Spokane Journal of Business

Opioid addiction emerges as issue in rural communities

Hub and Spoke project shows positive results in northeast Washington

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As a Providence Family Medicine doctor in rural northeastern Washington, I am used to seeing a variety of cases, whether it is a cowboy in the emergency department who was thrown off a bull or a pregnant mother coming in for a routine checkup.

But in the last several years, I have noticed a concerning trend: people with opioid use disorder.

You think of this as an urban problem, but it’s everywhere.

It may be surprising to see how common this disorder is in our small towns, but many of our residents are blue-collar workers dealing with chronic pain from years as a farmer or sawmill worker. In the past, folks may have taken opioids appropriately for their pain, but it primed our community to have a problem with opioid use disorder.

In the past, folks battling opioid addiction in rural Stevens, Pend Oreille, and Ferry counties often couldn’t find treatment.

Five years ago, I had patients traveling two to three hours to see me for treatment. Our region was short on treatment providers and those of us who were prescribing medication for opioid use disorder could not easily connect our patients with social services needed for them to have long-term success.

Guided by our mission to serve all, especially the poor and vulnerable, Providence set out to find a solution.

In 2017, I helped secure state funding to establish a Hub and Spoke project based in Stevens County. The hub-and-spoke model was designed to create a coordinated, systemic response to the complex medical and social issues of opioid addiction.

People were falling through the cracks. We had to do something.

With this project, Providence brought together local social services, four different rural health care systems, the Northeast Tri County Health District, mental health providers, law enforcement, and other community partners to create a network that unites northeastern Washington’s three counties.

Nurse care managers and care navigators were hired to reduce barriers for individuals seeking services and to help physicians and advanced practice providers manage increases in their practice. Hub and Spoke staff helps patients access social support systems and navigate medication management, drug counseling, and treatment center referrals.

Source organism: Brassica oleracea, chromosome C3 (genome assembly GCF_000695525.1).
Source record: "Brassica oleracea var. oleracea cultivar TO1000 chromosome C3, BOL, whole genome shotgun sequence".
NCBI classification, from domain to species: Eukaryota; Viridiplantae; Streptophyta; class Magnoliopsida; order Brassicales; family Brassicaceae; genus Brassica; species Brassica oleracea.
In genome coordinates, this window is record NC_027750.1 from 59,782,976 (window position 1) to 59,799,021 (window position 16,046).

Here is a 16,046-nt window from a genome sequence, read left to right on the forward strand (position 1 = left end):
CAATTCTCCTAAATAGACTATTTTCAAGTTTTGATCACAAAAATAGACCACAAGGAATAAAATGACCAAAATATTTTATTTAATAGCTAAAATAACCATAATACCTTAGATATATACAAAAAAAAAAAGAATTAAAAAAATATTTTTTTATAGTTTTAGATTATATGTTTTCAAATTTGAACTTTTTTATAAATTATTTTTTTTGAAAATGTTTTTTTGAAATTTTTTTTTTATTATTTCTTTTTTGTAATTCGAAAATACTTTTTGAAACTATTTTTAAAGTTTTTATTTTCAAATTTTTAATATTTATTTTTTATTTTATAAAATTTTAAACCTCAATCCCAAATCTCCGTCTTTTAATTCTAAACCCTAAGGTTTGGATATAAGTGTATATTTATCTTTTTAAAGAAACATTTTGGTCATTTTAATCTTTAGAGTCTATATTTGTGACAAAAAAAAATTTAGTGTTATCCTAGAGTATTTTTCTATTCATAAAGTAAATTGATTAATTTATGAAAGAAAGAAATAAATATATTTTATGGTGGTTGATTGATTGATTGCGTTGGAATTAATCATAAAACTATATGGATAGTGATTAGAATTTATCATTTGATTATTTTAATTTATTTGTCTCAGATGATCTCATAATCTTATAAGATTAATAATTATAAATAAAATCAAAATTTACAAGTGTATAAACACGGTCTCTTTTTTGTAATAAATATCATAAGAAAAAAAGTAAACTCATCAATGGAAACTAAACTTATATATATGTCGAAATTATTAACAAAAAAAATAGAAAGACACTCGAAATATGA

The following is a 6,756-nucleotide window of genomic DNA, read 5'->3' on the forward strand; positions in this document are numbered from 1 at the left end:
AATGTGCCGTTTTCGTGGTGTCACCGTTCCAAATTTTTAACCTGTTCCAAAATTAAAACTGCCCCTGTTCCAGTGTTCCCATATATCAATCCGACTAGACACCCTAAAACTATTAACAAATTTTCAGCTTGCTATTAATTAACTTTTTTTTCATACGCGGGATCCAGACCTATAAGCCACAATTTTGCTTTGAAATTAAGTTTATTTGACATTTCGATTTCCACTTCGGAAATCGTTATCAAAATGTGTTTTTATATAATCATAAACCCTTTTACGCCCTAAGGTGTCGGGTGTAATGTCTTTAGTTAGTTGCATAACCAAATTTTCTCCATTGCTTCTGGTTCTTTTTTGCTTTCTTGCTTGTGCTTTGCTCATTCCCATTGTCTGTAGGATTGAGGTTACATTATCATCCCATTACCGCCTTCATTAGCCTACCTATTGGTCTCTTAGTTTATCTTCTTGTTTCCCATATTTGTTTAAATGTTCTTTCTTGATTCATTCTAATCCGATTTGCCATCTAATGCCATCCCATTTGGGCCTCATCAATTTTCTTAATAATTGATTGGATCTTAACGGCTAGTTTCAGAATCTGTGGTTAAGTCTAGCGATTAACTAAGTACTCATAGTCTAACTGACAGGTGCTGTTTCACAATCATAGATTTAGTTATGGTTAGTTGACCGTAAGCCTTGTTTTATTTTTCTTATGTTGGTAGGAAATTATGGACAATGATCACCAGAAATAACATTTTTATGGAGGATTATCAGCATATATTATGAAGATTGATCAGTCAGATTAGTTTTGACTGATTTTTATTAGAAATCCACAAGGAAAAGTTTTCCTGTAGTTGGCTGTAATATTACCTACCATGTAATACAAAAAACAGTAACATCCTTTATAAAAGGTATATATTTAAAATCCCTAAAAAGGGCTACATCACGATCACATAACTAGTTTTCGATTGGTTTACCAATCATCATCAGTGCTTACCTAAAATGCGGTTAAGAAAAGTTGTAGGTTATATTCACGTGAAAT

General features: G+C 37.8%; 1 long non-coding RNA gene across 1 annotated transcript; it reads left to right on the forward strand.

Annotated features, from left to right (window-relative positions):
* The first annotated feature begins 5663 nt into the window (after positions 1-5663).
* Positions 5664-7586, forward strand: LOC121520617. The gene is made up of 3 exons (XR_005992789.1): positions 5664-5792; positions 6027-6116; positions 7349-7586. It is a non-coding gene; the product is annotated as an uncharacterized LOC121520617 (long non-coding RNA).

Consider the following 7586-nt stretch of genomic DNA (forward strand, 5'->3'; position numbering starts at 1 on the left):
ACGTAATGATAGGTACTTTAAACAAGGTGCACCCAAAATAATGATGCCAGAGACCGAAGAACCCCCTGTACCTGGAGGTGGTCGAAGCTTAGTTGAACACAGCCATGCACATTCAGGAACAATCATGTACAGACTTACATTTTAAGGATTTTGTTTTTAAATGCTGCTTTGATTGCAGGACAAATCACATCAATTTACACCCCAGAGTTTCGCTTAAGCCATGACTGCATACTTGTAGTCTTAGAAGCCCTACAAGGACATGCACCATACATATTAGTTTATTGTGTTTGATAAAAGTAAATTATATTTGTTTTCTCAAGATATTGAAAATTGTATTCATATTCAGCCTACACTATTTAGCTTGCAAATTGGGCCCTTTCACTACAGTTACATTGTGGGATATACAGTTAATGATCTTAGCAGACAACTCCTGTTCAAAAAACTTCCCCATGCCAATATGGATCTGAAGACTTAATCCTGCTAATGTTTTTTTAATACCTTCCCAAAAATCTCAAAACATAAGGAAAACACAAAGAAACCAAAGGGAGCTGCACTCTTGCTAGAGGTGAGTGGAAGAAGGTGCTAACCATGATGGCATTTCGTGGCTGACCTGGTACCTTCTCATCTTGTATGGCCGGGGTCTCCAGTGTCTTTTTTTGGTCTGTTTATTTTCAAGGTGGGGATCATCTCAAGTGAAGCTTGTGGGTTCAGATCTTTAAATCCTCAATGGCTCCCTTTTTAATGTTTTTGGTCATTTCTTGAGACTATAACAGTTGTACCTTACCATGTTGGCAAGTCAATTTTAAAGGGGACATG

Now, there are prescribers in all three counties, anchored by the three Providence clinics in Stevens County, offering opioid use disorder treatment, including buprenorphine, a U.S. Food and Drug Administration-approved prescription drug that is proven to treat opioid use disorder and save lives. These are providers trained in family medicine doing what we do in this field of medicine—identifying the illnesses in our community and responding by gaining the skills we need to treat the whole person.

And it is not just Providence clinics that have mobilized to address the opioid epidemic.

The Hub and Spoke team also works with Providence critical access hospitals, including Providence Mount Carmel Hospital and Providence St. Joseph’s Hospital, to implement opioid use disorder treatment in the emergency and acute care units. That allows navigators to be able to transition patients to ambulatory care without gaps in services.

Rural areas are often underserved when it comes to opiate use disorder treatment, but we have come a long way in the last five years.

I’m proud to say that in its first five years, the Hub and Spoke project in northeastern Washington served more than 800 people.

Remarkably, and to the credit of our nurses and care navigators, we retain more than 40% of patients in treatment for at least six months. That is well above the state and national average.

Studies show the longer people stay in treatment, the better their outcomes.

Over the past five years, we reduced the rate of opioid overdose deaths in the Tri County area to below the state average. Unfortunately, we have a lot more work to do because of the rise in fentanyl. But we won’t back down.

  • Dr. Caleb Holtzer

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